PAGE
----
Sunday, August 21, 2011

Spreading prosperity or spreading dust all over the world

Several years ago the Fraser Institute spearheaded a drive to deregulate Canadian banks so they could act more like U.S. banks. That potential disaster was in line with the Fraser Institute objective of economic freedom, a concept that can be interpreted simply as "deregulation good - regulation bad."

It is a popular cry among libertarians and modern day corporatists. At least in Republican years, the American White House supported the cause by routinely appointing people who scorned the concept of government regulation as heads of regulatory agencies.

Matt Taibbi, writing at Rolling Stone, reports how the SEC has been perverted by corruption, incompetence and lack of resources. According to Taibbi, the agency,
"devised an elaborate and possibly illegal system under which staffers were directed to dispose of the documents from any preliminary inquiry that did not receive approval from senior staff to become a full-blown, formal investigation."
As a result,
"By whitewashing the files of some of the nation's worst financial criminals, the SEC has kept an entire generation of federal investigators in the dark about past inquiries into insider trading, fraud and market manipulation against companies like Goldman Sachs, Deutsche Bank and AIG."
Reuters published special reports that provide examples of what seem to be purposely feckless financial regulations. In The bonds that turned to dust,
"Reuters has followed a paper trail from [Italian economics professor Alberto Micalizzi's] hedge fund's offices in the upmarket London neighborhood of Kensington to the dusty American southwest, from the fund's registered home in a Caribbean tax haven to a suburban house in Canberra, Australia.

"The story's cast includes an Arizona businessman on the run from U.S. authorities, a Russian allegedly convicted for fraud, and the Italian at the center of it all: a 42-year-old specialist in options pricing who teaches economics at the respected Bocconi University in Milan.

"What emerges is a cautionary tale from the wilds of offshore finance, a lesson to investors about how easy it is to be drawn into a global maze of paper companies with little substance.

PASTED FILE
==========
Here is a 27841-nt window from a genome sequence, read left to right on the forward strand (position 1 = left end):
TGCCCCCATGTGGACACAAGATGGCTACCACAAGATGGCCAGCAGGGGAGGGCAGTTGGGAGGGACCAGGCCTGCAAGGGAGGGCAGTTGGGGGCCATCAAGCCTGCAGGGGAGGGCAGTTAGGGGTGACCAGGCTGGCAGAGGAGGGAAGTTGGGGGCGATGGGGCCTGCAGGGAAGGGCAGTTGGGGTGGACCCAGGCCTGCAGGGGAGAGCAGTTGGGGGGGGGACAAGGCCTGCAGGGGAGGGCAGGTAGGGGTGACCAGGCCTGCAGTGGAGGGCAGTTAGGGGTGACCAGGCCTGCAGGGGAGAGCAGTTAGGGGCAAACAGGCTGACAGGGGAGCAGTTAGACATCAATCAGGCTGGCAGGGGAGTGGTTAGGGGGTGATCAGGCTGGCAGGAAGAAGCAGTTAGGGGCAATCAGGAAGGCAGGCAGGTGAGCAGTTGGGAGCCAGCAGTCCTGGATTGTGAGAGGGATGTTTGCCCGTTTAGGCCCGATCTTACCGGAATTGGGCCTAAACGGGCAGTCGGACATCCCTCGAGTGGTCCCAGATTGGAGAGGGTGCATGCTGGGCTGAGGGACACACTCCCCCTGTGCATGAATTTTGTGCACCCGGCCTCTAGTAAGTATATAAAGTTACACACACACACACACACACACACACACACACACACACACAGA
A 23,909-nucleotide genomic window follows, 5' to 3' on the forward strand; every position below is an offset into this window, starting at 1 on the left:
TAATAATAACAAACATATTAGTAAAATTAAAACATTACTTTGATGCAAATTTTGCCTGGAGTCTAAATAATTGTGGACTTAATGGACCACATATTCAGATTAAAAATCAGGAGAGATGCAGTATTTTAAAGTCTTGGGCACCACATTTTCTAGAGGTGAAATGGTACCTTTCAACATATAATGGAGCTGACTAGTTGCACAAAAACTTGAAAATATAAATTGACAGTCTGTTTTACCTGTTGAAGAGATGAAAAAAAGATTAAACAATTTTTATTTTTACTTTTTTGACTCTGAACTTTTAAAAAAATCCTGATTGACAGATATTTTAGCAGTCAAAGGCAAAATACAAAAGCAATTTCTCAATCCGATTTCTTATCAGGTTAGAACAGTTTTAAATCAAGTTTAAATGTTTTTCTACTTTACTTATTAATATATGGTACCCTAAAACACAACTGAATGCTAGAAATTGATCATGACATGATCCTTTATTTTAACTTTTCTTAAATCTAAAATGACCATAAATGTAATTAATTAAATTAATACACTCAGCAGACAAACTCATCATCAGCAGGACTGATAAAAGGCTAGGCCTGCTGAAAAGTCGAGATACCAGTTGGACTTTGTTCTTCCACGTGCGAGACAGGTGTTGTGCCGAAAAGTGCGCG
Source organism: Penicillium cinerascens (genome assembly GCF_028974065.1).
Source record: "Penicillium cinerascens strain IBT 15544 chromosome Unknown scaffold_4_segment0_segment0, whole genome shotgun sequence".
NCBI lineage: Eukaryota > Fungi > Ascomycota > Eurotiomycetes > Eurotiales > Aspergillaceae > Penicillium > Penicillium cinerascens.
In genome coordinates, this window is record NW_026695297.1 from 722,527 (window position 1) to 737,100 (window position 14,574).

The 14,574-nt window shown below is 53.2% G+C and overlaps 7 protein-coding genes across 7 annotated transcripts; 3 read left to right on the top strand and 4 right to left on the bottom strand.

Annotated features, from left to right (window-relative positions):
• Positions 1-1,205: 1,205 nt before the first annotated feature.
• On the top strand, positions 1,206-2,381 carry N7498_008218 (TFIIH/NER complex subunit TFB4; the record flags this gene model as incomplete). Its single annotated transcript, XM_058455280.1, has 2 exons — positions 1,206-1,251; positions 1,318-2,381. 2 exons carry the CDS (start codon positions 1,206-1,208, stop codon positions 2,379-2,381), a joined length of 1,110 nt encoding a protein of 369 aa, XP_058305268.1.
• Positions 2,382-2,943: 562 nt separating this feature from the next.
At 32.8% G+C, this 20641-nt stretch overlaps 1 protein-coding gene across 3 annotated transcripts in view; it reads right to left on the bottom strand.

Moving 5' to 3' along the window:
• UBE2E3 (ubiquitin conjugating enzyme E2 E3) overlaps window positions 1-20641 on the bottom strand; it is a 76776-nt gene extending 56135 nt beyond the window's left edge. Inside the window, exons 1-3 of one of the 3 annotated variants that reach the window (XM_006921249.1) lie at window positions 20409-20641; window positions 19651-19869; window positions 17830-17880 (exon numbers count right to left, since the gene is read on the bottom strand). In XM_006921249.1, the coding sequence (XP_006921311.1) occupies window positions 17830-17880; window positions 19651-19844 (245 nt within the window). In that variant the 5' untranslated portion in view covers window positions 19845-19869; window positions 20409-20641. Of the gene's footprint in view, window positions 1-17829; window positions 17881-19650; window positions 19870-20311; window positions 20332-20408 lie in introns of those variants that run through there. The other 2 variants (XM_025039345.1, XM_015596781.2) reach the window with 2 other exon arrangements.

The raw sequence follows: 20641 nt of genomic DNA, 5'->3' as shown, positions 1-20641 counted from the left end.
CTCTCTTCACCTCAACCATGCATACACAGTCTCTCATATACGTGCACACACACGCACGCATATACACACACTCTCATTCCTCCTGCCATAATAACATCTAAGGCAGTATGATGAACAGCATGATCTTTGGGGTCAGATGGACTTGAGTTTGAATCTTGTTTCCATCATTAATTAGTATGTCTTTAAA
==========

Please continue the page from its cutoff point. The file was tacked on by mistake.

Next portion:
"Micalizzi's saga shows how America's role in the global proliferation of anonymous shell companies may enable fictitious assets to be magically transformed into real ones for a time, siphoning money from unwitting investors along the way."
I conclude that humans must evolve a considerable degree before we are ready for laissez-faire economic systems. Ineffective regulation and deregulation are enablers of widespread financial fraud that inevitably makes victims of the weak and the uninformed, the people least equipped to protect themselves.
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3 comments:

  1. Sheesh Norman, you just don't get it do you? Regulations get in the way of wealth creation. Who gives a damn about the environment or your neighbours' children and their wages? The problem is those pesky public workers and the pensions. Public pension, yup that is by far the most pressing problem of today. Bad NDP type thinking to have such a benefit to old people. Old people should make their own way in the world. Bad government for regulations (note to self, buy off government for ease of control).

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  2. Not all pensions are bad. Right, Gordon Campbell? That 6-figure retirement paid by BC taxpayers will nicely supplement the new posh London lifestyle paid for by Canadian taxpayers.

    I hear little outcry from from economic freedom fighters over Jim Shaw's $6 million annual pension, starting at the ripe old age of 53, not means tested or adjusted if he has other earnings. Shaw will merely increase their cable charges to consumers, saying their 'worker' costs are rising.

    This was in the Globe & Mail's story on Shaw's $16,000 a day pension:
    "Jim Shaw walked into an Italian restaurant in Vancouver last November for a lunch with a small group of investors. On the menu: drunkenness, with a side of verbal assault. He was inebriated enough, witnesses say, to mock his guests (calling one a “lightweight”), to snap at his fellow Shaw Communications executives in order to get them to shut the hell up, and to turn the affair into a bizarre, awkward occasion."

    Remember this when you pay your monthly cable bill Shaw consumers.

    I guess the reality is that huge pensions for executives and politicians are ok, those little ones earned by employees stuck near minimum wage are the bother.

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  3. This entire country is so corrupt, all I feel is disgust.

    My opinion is, Campbell and all the evil dirt bags like him belong in prison.

    Harper should be kicked right off the planet. What a mess he has made of this country. That Harper would embarrass Canadians, yet again, by sending scum like Campbell to Britain, just blows me away.

    The English politicians, are blaming the riot on everyone else but themselves. They too, are far too stupid to see. When people lose everything, and have lost everything they have. They lose it.

    This is happening all around the globe. But, it's not the corrupt politicians fault, it's the peoples fault. We are to accept their lies, deceit, corruption and thieving every penny the people have.

    Is there one politician who has, taken a cut in salary, until the recession is over? Not on your Nelly. They still have their faces right in there. Still thieving away. The recession, is for the citizens only. There is no recession for the thieving politicians. Is there?

    This entire globe is sick, and it's the fault of corrupt politicians. Every time.

    There are very few politicians, that are worth the powder to blow them to hell.

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